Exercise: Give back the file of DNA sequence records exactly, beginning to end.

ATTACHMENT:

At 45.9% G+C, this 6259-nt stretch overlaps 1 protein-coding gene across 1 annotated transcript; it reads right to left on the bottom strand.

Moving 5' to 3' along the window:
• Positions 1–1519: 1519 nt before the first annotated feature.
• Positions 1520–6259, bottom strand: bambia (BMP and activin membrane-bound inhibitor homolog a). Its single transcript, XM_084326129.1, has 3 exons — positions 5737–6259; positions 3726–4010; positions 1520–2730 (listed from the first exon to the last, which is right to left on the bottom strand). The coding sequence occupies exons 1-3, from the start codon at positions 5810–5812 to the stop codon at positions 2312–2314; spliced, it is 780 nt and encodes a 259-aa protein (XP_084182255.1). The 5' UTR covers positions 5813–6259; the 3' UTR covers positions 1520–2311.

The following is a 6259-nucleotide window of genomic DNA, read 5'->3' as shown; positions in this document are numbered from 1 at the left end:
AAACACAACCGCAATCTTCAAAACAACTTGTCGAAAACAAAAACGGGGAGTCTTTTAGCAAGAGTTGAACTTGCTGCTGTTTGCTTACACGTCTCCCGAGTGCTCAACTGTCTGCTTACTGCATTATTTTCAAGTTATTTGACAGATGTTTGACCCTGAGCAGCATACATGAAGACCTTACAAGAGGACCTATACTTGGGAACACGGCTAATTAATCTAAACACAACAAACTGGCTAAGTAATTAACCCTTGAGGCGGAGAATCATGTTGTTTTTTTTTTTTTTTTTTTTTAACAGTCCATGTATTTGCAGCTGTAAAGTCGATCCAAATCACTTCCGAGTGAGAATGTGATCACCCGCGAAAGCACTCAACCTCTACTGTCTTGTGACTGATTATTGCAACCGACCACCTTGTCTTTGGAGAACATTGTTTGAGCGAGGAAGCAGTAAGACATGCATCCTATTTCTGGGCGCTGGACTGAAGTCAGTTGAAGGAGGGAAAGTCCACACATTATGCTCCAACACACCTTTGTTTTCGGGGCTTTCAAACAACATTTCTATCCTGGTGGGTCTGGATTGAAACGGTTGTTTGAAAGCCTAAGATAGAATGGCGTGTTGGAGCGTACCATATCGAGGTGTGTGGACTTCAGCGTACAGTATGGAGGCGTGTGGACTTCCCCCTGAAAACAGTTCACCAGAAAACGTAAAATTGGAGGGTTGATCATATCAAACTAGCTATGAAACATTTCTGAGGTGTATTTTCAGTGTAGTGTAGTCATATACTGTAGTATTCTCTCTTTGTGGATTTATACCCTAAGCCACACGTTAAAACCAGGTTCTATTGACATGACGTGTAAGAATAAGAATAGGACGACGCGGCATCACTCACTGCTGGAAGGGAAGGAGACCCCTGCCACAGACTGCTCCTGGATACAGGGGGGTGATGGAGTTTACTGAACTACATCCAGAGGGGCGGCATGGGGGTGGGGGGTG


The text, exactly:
At 45.9% G+C, this 6259-nt stretch overlaps 1 protein-coding gene across 1 annotated transcript; it reads right to left on the bottom strand.

Moving 5' to 3' along the window:
• Positions 1–1519: 1519 nt before the first annotated feature.
• Positions 1520–6259, bottom strand: bambia (BMP and activin membrane-bound inhibitor homolog a). Its single transcript, XM_084326129.1, has 3 exons — positions 5737–6259; positions 3726–4010; positions 1520–2730 (listed from the first exon to the last, which is right to left on the bottom strand). The coding sequence occupies exons 1-3, from the start codon at positions 5810–5812 to the stop codon at positions 2312–2314; spliced, it is 780 nt and encodes a 259-aa protein (XP_084182255.1). The 5' UTR covers positions 5813–6259; the 3' UTR covers positions 1520–2311.

The following is a 6259-nucleotide window of genomic DNA, read 5'->3' as shown; positions in this document are numbered from 1 at the left end:
AAACACAACCGCAATCTTCAAAACAACTTGTCGAAAACAAAAACGGGGAGTCTTTTAGCAAGAGTTGAACTTGCTGCTGTTTGCTTACACGTCTCCCGAGTGCTCAACTGTCTGCTTACTGCATTATTTTCAAGTTATTTGACAGATGTTTGACCCTGAGCAGCATACATGAAGACCTTACAAGAGGACCTATACTTGGGAACACGGCTAATTAATCTAAACACAACAAACTGGCTAAGTAATTAACCCTTGAGGCGGAGAATCATGTTGTTTTTTTTTTTTTTTTTTTTTAACAGTCCATGTATTTGCAGCTGTAAAGTCGATCCAAATCACTTCCGAGTGAGAATGTGATCACCCGCGAAAGCACTCAACCTCTACTGTCTTGTGACTGATTATTGCAACCGACCACCTTGTCTTTGGAGAACATTGTTTGAGCGAGGAAGCAGTAAGACATGCATCCTATTTCTGGGCGCTGGACTGAAGTCAGTTGAAGGAGGGAAAGTCCACACATTATGCTCCAACACACCTTTGTTTTCGGGGCTTTCAAACAACATTTCTATCCTGGTGGGTCTGGATTGAAACGGTTGTTTGAAAGCCTAAGATAGAATGGCGTGTTGGAGCGTACCATATCGAGGTGTGTGGACTTCAGCGTACAGTATGGAGGCGTGTGGACTTCCCCCTGAAAACAGTTCACCAGAAAACGTAAAATTGGAGGGTTGATCATATCAAACTAGCTATGAAACATTTCTGAGGTGTATTTTCAGTGTAGTGTAGTCATATACTGTAGTATTCTCTCTTTGTGGATTTATACCCTAAGCCACACGTTAAAACCAGGTTCTATTGACATGACGTGTAAGAATAAGAATAGGACGACGCGGCATCACTCACTGCTGGAAGGGAAGGAGACCCCTGCCACAGACTGCTCCTGGATACAGGGGGGTGATGGAGTTTACTGAACTACATCCAGAGGGGCGGCATGGGGGTGGGGGGTG